I’m a Lumberjack (And I’m okay…mostly)

The time-vampire effort-vortex, otherwise known as the garden, was at it again. I was chipping away at what appeared to be a low stone wall, but in actual fact was closer to the great wall of china. I managed to organise the cordon fruit trees and plant out the raised beds, but much of the routine maintenance had fallen by the wayside. The walls and fences needed painting, the decking oiled, and everything else needed weeded and trimmed. The tasks were fast becoming insurmountable, particularly with a small child in tow. Having the distraction of side projects didn’t help either.

As the famous quote from Hamilton astutely observes, “Immigrants, they get the job done”. In this case we made use of willing migrant labour – my parents visiting from the states spent their quarantine sorting the garden. Together they formed an unstoppable force, clearing wasteland and landscaping at a rate previously unknown on our property. Thankfully their visit coincided with the best stretch of weather this year.

Several trees had been choked by ivy (one beyond saving) and a few larger trees needed branches removed. I put on my best lumberjack gear and brought out the electric chainsaw. In my mind “electric” and “chainsaw” made for a wimpy combination, but the reality was a slightly terrifying but highly effective piece of kit. Most of the time was spent planning and minimising the risk. The branches were down in no time at all once we’d decided where it was safe for them to fall.

I’m a lumberjack and I’m okay…

The beds at the side of the house were verdant but overgrown, and mint and lemon balm had broken out of pots and were spreading like wildfire. The adjacent weeds were climbing over the fencing too, and the bamboo clumps were growing out of control. One bamboo stem had reached about eight feet high. Not quite Eden project proportions, but still impressive and in desperate need of taming. Don’t let the beautiful weather in the before picture distract you, there is a massive improvement. The daisies taking over the cordon were also moved to the side beds to free up space.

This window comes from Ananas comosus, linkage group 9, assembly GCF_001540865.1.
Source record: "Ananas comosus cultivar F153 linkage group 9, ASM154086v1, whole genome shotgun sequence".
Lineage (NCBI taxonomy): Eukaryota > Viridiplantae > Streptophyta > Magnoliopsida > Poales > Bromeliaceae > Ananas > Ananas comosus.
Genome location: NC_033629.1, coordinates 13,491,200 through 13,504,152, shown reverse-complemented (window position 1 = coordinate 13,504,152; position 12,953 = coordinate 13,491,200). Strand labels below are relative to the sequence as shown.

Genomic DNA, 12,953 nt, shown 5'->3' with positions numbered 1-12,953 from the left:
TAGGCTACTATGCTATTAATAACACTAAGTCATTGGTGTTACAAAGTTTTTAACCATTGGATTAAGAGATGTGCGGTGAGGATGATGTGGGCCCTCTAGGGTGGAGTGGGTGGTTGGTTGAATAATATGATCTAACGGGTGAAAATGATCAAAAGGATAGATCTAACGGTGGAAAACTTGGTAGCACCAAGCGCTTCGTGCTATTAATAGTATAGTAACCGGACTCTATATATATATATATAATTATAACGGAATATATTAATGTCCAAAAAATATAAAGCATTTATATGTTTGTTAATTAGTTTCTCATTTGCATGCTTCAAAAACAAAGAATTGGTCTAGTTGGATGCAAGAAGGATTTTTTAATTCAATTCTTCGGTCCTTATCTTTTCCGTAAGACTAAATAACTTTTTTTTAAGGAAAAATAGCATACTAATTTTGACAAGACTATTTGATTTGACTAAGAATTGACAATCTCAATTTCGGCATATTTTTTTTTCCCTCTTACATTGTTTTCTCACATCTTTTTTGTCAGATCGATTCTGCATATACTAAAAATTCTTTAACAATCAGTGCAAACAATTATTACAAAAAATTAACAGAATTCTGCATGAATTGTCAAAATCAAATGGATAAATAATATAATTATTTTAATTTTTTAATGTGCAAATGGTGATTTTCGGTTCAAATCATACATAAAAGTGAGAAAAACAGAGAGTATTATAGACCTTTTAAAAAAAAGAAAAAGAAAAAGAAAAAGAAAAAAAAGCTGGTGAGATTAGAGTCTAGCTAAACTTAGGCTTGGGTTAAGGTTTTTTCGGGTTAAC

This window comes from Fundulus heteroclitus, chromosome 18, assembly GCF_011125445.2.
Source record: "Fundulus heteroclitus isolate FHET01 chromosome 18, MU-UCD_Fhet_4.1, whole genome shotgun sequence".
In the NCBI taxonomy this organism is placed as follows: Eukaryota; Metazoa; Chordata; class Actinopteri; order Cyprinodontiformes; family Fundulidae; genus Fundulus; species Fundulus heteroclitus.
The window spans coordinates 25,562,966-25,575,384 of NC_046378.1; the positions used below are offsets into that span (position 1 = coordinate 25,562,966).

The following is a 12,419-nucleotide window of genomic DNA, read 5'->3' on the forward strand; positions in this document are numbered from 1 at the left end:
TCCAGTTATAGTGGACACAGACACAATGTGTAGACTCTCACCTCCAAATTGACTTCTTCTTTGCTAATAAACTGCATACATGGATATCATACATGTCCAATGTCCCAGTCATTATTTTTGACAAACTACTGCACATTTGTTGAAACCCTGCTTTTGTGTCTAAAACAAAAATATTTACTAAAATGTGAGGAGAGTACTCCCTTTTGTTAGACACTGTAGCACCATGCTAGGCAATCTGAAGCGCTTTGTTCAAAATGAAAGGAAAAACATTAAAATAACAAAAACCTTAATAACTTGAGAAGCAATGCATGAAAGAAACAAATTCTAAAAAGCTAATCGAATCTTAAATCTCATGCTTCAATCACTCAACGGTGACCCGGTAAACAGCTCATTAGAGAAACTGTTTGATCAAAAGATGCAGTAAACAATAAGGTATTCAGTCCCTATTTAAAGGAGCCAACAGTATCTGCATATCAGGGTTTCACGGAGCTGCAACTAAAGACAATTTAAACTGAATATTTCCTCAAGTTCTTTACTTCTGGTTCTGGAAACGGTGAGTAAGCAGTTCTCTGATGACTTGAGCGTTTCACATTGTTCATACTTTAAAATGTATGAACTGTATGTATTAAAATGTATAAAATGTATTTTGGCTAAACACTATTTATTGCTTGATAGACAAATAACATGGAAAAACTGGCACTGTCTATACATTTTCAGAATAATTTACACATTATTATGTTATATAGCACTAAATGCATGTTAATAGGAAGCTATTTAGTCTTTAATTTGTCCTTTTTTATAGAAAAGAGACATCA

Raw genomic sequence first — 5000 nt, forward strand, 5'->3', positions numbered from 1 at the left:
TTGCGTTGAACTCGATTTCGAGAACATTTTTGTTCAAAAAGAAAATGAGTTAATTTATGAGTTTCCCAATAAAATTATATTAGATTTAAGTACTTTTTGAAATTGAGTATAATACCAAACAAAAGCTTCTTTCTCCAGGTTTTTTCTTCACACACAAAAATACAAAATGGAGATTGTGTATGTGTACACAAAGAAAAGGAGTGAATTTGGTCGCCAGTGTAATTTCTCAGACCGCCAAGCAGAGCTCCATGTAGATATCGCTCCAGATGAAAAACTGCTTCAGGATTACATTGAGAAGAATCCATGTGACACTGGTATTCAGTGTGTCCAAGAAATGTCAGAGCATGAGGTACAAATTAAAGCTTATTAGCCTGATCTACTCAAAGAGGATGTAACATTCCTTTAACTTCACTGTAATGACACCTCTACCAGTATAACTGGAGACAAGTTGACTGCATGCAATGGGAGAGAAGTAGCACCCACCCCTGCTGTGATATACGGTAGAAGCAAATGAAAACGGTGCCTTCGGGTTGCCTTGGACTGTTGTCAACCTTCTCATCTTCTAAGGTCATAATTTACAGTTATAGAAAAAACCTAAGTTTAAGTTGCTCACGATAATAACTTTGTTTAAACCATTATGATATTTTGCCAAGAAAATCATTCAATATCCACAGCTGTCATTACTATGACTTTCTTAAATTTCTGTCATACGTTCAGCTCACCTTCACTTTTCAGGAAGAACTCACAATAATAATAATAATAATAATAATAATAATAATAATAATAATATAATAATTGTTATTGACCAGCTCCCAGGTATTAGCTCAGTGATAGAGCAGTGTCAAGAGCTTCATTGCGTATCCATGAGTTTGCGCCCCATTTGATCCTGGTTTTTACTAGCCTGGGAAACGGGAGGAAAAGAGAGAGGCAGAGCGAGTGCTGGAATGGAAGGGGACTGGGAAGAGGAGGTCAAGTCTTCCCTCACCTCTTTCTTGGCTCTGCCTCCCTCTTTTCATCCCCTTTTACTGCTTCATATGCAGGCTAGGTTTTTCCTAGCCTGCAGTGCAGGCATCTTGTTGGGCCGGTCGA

The patio arrangement, before and after

A portion of the garden appeared to be used as a dump by the previous homeowners with all sorts hidden by undergrowth. Concrete blocks, slabs, old fencing and even London bricks which may have originated from a local foundry. The space is now destined to house a multi-compartment pallet compost bin when I can get hold of the raw materials.


Taming the wilderness behind the house

The corkscrew hazel, previously in front of the cordon, was moved to the bed at the end of the lawn. Relocating the taller plants will allow a lot more light to reach the fruit trees, hopefully facilitating more vigorous growth and fruit production. Moving established trees is always a bit dicey but so far the hazel doesn’t appear too shocked.


The new home for the hazel tree

The cordon looking a lot tamer than before

That’s just a fraction of the work my parents have been doing. I pitched in where I could, and one of the small projects I completed was a mini raised bed for the fruit bushes. After a liberal application of a 14 pound sledgehammer, the concrete at the edge of the patio was broken up and drainage-friendly. I used the left over oak from the main raised beds to create a small space into which we will grow raspberries, blackcurrants, redcurrants and gooseberries. If the gooseberries haven’t been completely destroyed by sawfly, that is.

This has been a “before and after” heavy post but it is important to illustrate how much of a difference there is. I have a number of other projects in progress, but the garden is no longer weighing quite so heavily on my mind.

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